Now go back and pick a couple more that are only slightly different than the one that performed best. One of these may outperform the other two. This way you let your bow tell you which head it likes.

As long as you stay with the same setup, you won't have to go through this process again.

Find the Funnels

Deer trails are a good bet all during the hunting season and one of the best trail types is the so-called "funnel." This is where habitat or terrain narrows a deer's movement options to a relatively small area.

One type of funnel is found in farm and woodlot country where a strip of cover crosses open areas. Deer, and particularly bucks, are going to stick to cover as long as they've got it. The strip may only be a thin row of trees or brush but if that's all that is available, you can be sure the deer will use it to their best advantage.

The other funnel occurs where difficult terrain makes a certain path the easiest or most convenient. "Gaps" in ridges or mountainous country can be real hotspots because they offer the easiest route to the other side of the hill. However, under heavy hunting pressure, deer choose safe over easy and, if cover allows, may start using more difficult trails.

 

How to Use a Bow Stringer

One of the first things you need to know when stringing a Recurve bow is that the large

loop of the string goes on the top limb, while the small loop goes on the bottom limb.

This order is important because the small loop will generally stay in position on the

lower limb while stringing and unstringing the bow. And, the upper loop, or large loop,

will be traveling up and down the limb when stringing and unstringing the bow. Since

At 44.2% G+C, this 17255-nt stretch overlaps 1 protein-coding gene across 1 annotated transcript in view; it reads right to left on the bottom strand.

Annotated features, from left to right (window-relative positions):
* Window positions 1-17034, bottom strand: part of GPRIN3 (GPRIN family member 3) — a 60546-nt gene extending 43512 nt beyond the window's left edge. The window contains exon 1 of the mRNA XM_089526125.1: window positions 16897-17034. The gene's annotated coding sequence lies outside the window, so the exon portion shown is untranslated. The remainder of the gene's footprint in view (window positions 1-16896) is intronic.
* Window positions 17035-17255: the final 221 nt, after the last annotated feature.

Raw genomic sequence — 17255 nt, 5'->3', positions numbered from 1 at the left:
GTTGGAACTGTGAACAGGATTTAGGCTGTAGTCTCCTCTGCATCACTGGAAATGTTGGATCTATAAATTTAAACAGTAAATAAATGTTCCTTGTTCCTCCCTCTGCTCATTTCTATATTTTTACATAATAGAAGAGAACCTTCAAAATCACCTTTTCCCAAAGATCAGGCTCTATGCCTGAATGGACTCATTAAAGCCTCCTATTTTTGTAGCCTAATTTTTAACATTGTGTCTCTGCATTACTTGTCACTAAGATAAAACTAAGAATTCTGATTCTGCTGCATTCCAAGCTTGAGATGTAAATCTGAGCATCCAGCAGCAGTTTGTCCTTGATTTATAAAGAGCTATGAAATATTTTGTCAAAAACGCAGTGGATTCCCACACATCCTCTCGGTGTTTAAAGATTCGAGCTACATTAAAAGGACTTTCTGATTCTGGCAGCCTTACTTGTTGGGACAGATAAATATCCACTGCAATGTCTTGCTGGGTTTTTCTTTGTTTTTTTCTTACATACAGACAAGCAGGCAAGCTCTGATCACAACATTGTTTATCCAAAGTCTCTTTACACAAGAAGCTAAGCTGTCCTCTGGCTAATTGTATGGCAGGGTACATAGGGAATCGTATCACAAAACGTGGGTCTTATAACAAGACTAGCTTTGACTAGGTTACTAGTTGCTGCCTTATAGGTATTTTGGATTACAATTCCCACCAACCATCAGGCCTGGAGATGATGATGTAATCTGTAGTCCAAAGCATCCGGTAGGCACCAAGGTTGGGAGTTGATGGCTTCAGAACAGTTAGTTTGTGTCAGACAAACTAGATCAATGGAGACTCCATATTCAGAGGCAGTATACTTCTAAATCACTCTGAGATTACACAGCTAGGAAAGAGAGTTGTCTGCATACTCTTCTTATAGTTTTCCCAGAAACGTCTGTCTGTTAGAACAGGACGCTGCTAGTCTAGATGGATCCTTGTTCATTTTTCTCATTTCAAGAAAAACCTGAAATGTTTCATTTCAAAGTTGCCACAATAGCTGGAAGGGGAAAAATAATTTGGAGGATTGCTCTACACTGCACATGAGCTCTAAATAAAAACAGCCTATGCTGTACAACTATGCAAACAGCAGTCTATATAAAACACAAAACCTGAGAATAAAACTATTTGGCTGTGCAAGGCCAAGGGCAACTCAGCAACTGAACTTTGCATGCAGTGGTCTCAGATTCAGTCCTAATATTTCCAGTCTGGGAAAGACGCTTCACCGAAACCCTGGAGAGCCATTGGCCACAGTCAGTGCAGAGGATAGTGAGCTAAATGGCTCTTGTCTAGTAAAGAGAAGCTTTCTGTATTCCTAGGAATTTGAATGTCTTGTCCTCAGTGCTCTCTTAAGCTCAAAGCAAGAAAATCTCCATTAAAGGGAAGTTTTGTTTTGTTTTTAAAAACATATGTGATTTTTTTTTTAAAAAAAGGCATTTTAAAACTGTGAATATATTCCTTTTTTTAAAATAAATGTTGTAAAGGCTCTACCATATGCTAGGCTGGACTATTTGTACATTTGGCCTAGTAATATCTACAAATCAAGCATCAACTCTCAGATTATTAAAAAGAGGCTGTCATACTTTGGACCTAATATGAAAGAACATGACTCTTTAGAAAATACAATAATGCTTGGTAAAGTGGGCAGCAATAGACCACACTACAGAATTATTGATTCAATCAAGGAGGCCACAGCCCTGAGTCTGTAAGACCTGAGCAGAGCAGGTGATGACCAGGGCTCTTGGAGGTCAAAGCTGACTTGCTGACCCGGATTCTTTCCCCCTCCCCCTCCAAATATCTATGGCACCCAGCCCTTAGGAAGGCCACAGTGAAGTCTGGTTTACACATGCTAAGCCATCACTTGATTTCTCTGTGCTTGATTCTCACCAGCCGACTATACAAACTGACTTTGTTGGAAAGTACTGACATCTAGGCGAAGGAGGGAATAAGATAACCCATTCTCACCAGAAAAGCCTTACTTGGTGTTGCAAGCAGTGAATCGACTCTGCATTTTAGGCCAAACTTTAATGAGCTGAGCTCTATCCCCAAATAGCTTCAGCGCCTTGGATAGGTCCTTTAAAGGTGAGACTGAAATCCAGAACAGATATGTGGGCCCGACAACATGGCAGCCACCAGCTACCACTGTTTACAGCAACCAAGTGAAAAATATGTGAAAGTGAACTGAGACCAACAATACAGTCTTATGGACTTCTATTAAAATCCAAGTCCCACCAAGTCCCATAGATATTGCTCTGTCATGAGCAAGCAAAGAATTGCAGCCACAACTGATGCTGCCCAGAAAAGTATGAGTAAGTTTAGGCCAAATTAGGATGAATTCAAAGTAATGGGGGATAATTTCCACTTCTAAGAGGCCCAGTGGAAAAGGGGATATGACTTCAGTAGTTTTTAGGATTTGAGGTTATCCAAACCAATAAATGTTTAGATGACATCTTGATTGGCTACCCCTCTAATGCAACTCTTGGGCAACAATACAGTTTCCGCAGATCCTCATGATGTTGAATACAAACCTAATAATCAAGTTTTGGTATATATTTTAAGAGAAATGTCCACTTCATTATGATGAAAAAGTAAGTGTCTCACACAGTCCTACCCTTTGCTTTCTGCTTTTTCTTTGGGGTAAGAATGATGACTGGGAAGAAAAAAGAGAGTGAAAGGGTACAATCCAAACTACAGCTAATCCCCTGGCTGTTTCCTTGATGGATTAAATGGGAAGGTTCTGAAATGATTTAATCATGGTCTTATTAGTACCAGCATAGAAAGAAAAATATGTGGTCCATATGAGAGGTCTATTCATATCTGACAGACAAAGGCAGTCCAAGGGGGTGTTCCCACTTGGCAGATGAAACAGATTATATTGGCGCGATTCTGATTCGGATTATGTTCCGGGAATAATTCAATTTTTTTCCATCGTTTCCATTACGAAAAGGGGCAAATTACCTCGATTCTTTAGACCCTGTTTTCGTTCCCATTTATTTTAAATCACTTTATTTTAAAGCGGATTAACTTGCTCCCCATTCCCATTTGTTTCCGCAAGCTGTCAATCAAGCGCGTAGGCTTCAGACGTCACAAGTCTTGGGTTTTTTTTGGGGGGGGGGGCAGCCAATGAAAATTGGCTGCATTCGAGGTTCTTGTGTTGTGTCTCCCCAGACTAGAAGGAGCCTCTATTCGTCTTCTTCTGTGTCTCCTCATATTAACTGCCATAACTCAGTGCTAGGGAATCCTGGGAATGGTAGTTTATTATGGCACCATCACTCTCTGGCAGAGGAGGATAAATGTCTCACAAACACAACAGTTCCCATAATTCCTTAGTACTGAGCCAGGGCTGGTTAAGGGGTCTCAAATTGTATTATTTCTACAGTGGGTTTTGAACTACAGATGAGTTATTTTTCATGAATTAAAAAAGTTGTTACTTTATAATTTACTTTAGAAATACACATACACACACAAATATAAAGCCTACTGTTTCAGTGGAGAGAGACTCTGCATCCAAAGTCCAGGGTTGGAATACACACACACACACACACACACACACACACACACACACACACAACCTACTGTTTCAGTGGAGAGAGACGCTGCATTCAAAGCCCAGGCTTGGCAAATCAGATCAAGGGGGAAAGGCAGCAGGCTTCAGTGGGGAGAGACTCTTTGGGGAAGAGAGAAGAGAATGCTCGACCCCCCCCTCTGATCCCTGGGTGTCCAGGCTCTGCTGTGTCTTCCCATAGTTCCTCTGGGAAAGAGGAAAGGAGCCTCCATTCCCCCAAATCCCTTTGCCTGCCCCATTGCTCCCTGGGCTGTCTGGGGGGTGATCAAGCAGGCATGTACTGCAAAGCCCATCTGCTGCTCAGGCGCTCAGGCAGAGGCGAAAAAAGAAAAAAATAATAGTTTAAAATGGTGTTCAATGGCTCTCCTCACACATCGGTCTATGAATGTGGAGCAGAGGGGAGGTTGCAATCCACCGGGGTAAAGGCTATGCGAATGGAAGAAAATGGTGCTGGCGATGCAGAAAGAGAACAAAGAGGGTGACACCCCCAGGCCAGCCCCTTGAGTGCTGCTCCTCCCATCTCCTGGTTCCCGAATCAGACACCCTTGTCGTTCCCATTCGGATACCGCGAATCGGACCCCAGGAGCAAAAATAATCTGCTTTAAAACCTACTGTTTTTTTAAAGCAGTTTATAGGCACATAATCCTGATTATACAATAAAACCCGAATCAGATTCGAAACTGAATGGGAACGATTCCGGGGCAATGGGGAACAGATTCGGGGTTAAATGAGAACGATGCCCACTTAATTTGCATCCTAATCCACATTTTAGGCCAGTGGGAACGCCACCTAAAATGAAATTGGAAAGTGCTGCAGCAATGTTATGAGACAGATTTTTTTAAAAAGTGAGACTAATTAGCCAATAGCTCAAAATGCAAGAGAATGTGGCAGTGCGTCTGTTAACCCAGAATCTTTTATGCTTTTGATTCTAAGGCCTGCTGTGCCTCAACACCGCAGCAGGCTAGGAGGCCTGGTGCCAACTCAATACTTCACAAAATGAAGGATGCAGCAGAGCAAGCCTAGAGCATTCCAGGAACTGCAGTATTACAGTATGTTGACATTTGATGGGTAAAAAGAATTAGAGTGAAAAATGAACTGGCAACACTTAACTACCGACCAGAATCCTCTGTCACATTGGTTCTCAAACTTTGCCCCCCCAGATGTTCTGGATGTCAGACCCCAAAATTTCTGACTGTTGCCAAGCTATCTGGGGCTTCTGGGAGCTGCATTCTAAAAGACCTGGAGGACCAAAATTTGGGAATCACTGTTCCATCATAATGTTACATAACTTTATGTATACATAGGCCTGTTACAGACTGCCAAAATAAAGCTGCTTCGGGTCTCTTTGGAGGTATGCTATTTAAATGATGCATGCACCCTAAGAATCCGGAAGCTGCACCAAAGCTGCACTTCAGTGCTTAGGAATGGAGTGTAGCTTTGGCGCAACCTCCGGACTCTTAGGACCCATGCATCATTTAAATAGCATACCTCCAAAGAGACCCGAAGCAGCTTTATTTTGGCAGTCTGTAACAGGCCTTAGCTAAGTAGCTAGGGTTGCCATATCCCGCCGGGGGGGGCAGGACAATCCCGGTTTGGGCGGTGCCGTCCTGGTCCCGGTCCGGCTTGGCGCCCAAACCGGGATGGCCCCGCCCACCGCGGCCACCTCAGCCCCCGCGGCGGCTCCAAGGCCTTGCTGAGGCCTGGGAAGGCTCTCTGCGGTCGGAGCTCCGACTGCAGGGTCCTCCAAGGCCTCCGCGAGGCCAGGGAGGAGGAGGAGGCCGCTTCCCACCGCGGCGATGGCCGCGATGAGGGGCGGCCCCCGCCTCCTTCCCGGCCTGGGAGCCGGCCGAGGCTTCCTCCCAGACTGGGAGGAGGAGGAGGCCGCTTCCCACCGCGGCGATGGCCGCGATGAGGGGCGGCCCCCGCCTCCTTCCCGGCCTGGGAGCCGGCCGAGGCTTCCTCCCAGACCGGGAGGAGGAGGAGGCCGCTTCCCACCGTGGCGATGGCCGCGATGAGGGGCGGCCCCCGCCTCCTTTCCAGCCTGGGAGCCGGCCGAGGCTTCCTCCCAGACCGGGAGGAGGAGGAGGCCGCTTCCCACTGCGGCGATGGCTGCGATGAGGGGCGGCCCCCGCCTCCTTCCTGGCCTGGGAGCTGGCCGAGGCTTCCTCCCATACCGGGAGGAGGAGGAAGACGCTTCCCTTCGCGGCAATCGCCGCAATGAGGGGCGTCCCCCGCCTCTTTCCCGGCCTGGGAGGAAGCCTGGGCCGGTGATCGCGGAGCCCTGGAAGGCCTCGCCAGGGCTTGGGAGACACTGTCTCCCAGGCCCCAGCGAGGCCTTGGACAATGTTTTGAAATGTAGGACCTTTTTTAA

the limb tip is smaller than the width of the limb below the tip, the loop needs to be a bit

larger.

The position of the bowstring is very important. The strings bottom loop must fit

securely in the groove in the bottom limb. Before releasing pressure on the limbs, make

sure that both string loops are still in the grooves on the limbs. Stringing the bow can be

dangerous if not done properly.

The cord stringer method is the safest and most commonly used method.

The cord stringer comes as a long cord with leather pouches at both ends of the string.

These pouches fit over each end of the limb.

To use the cord stringer, first hold the bow with the front face of the bow facing

downward.

Grip the center of the riser with the hand that has the most control and strength.

With the bow facing down, put the larger pouch over the tip of the lower or bottom limb.

Then put the smallest pouch over the tip of the upper limb.

Make sure that both pouches are fitted securely over the tips.

The stringer cord should now be hanging below the bow.

Step on the stringer cord using the same side as the hand used to hold the bow.

Make sure the cord is in the middle or "ball” of your foot.

Pull upon the riser just enough to make the string taut, making sure that the lower end

of the string is still securely sitting in the grooves on the lower limb.

While still pulling up slowly on the riser, guide the string into the notches of the upper

limb.

Watch that your fingers stay to the sides of the limb, making sure not to place them

between the bow string and the face of the bow.

To unstring a recurve bow, just reverse any of these processes.

When stringing the bow, there are a few important things to remember. First, always

make sure that the string is seated properly in the grooves of the upper and lower limb

before releasing pressure. Also, always remember that the archers’ safety is the most

important.